Re: [RFC PATCH] Implement /proc/pid/kill
From: Joel Fernandes
Date: Tue Oct 30 2018 - 20:57:30 EST
On Tue, Oct 30, 2018 at 11:10:47PM +0000, Daniel Colascione wrote:
> On Tue, Oct 30, 2018 at 10:33 PM, Joel Fernandes <joel@xxxxxxxxxxxxxxxxx> wrote:
> > On Wed, Oct 31, 2018 at 09:23:39AM +1100, Aleksa Sarai wrote:
> >> On 2018-10-30, Joel Fernandes <joel@xxxxxxxxxxxxxxxxx> wrote:
> >> > On Wed, Oct 31, 2018 at 07:45:01AM +1100, Aleksa Sarai wrote:
> >> > [...]
> >> > > > > (Unfortunately
> >> > > > > there are lots of things that make it a bit difficult to use /proc/$pid
> >> > > > > exclusively for introspection of a process -- especially in the context
> >> > > > > of containers.)
> >> > > >
> >> > > > Tons of things already break without a working /proc. What do you have in mind?
> >> > >
> >> > > Heh, if only that was the only blocker. :P
> >> > >
> >> > > The basic problem is that currently container runtimes either depend on
> >> > > some non-transient on-disk state (which becomes invalid on machine
> >> > > reboots or dead processes and so on), or on long-running processes that
> >> > > keep file descriptors required for administration of a container alive
> >> > > (think O_PATH to /dev/pts/ptmx to avoid malicious container filesystem
> >> > > attacks). Usually both.
> >> > >
> >> > > What would be really useful would be having some way of "hiding away" a
> >> > > mount namespace (of the pid1 of the container) that has all of the
> >> > > information and bind-mounts-to-file-descriptors that are necessary for
> >> > > administration. If the container's pid1 dies all of the transient state
> >> > > has disappeared automatically -- because the stashed mount namespace has
> >> > > died. In addition, if this was done the way I'm thinking with (and this
> >> > > is the contentious bit) hierarchical mount namespaces you could make it
> >> > > so that the pid1 could not manipulate its current mount namespace to
> >> > > confuse the administrative process. You would also then create an
> >> > > intermediate user namespace to help with several race conditions (that
> >> > > have caused security bugs like CVE-2016-9962) we've seen when joining
> >> > > containers.
> >> > >
> >> > > Unfortunately this all depends on hierarchical mount namespaces (and
> >> > > note that this would just be that NS_GET_PARENT gives you the mount
> >> > > namespace that it was created in -- I'm not suggesting we redesign peers
> >> > > or anything like that). This makes it basically a non-starter.
> >> > >
> >> > > But if, on top of this ground-work, we then referenced containers
> >> > > entirely via an fd to /proc/$pid then you could also avoid PID reuse
> >> > > races (as well as being able to find out implicitly whether a container
> >> > > has died thanks to the error semantics of /proc/$pid). And that's the
> >> > > way I would suggest doing it (if we had these other things in place).
> >> >
> >> > I didn't fully follow exactly what you mean. If you can explain for the
> >> > layman who doesn't know much experience with containers..
> >> >
> >> > Are you saying that keeping open a /proc/$pid directory handle is not
> >> > sufficient to prevent PID reuse while the proc entries under /proc/$pid are
> >> > being looked into? If its not sufficient, then isn't that a bug? If it is
> >> > sufficient, then can we not just keep the handle open while we do whatever we
> >> > want under /proc/$pid ?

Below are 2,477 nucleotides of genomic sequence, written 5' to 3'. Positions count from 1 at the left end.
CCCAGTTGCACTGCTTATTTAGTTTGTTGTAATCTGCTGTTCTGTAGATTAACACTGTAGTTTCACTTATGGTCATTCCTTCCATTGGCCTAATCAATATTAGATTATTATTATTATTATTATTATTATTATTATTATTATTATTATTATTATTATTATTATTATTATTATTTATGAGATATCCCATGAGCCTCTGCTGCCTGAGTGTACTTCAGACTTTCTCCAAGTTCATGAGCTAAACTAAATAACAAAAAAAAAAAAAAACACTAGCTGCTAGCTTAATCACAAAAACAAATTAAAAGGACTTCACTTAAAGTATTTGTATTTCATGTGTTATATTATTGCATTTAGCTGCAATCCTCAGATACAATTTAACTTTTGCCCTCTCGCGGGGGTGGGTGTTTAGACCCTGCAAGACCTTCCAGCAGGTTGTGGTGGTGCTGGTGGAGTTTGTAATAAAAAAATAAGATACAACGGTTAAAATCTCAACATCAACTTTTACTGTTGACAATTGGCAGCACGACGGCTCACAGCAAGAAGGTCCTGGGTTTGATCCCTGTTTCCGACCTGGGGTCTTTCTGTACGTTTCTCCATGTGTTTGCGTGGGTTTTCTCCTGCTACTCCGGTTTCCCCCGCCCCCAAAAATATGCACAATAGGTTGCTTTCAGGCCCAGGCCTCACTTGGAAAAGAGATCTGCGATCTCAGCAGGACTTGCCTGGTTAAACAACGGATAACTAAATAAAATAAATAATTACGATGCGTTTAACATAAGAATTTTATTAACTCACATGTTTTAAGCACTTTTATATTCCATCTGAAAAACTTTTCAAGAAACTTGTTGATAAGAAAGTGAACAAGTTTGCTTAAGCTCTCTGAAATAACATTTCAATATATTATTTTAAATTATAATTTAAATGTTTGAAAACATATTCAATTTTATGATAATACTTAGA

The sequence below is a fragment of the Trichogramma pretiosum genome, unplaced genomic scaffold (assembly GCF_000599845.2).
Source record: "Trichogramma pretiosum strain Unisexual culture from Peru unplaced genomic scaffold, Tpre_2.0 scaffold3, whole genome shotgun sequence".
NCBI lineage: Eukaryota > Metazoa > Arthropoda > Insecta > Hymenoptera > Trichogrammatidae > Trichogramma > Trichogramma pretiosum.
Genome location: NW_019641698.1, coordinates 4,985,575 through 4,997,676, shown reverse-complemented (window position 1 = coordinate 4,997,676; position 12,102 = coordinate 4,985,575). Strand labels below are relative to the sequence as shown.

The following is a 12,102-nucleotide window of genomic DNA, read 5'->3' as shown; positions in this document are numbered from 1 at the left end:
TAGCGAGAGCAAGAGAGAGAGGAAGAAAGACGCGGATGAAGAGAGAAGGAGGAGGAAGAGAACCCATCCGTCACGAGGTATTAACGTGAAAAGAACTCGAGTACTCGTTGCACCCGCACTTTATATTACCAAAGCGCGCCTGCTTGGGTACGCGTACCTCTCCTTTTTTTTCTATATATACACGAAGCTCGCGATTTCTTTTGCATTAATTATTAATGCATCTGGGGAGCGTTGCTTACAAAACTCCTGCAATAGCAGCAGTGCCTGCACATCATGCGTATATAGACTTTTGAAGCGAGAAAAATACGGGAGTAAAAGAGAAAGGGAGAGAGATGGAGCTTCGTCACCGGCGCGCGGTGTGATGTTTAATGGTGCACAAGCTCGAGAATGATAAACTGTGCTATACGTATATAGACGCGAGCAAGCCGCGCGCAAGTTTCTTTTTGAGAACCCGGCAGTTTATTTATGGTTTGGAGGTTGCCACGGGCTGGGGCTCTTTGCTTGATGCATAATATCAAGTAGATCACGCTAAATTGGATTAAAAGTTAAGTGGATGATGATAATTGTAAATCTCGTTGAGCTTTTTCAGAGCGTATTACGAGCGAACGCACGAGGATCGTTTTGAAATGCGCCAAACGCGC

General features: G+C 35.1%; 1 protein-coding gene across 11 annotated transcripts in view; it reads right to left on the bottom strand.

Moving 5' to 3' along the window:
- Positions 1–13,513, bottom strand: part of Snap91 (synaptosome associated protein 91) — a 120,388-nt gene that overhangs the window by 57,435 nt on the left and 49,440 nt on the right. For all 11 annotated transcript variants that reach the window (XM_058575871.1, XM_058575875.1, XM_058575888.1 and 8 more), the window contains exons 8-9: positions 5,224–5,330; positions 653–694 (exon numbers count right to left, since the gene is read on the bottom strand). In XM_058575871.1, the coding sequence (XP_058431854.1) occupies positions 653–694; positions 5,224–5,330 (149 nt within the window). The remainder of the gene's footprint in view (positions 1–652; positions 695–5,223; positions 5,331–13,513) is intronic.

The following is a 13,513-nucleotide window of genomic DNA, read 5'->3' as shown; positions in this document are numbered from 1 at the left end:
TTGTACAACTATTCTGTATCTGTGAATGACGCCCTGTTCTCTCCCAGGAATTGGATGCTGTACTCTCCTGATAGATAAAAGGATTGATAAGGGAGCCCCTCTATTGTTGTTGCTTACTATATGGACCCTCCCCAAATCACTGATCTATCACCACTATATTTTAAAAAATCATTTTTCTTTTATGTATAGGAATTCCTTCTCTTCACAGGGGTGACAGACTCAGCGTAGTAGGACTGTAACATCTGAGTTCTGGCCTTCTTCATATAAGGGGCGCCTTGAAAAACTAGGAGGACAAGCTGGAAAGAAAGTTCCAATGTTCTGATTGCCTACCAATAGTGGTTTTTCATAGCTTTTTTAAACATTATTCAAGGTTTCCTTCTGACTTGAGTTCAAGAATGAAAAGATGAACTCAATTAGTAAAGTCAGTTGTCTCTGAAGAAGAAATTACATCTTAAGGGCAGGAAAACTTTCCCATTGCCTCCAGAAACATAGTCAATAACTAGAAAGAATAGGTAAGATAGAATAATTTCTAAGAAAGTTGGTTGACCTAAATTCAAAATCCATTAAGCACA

> >> Sorry, I went on a bit of a tangent about various internals of container
> >> runtimes. My main point is that I would love to use /proc/$pid because
> >> it makes reuse handling very trivial and is always correct, but that
> >> there are things which stop us from being able to use it for everything
> >> (which is what my incoherent rambling was on about).
> > Ok thanks. So I am guessing if the following sequence works, then Dan's patch is not
> > needed.
> > 1. open /proc/<pid> directory
> > 2. inspect /proc/<pid> or do whatever with <pid>
> > 3. Issue the kill on <pid>
> > 4. Close the /proc/<pid> directory opened in step 1.
> > So unless I missed something, the above sequence will not cause any PID reuse
> > races.
> Keeping a /proc/$PID directory file descriptor open does not prevent
> $PID being used to name some other process. If it could, you could
> pretty quickly fill a whole system's process table. See the program
> below, which demonstrates the PID collision.
I know. We both were not sure about that earlier, that's why I requested you
to write the program when we were privately chatting. Now I'm sure because
Aleska answered that and the you program you wrote showed that too.
I wonder if this cannot be plumbed by just making the /proc/$PID directory
opens hold a reference to task_struct (and a reference to whatever else is
supposed to prevent the PID from getting reused), instead of introducing a
brand new API.
> I think Aleksa's larger point is that it's useful to treat processes
> as other file-descriptor-named, poll-able, wait-able resources.
> Consistency is important. A process is just another system resource,
> and like any other system resource, you should be open to hold a file
> descriptor to it and do things to that process via that file
> descriptor. The precise form of this process-handle FD is up for
> debate. The existing /proc/$PID directory FD is a good candidate for a
> process handle FD, since it does almost all of what's needed. But
> regardless of what form a process handle FD takes, we need it. I don't
> see a case for continuing to treat processes in a non-unixy,
> non-file-descriptor-based manner.
So wait, how is that supposed to address what you're now saying above
"quickly fill a whole process table"? You either want this, or you don't :)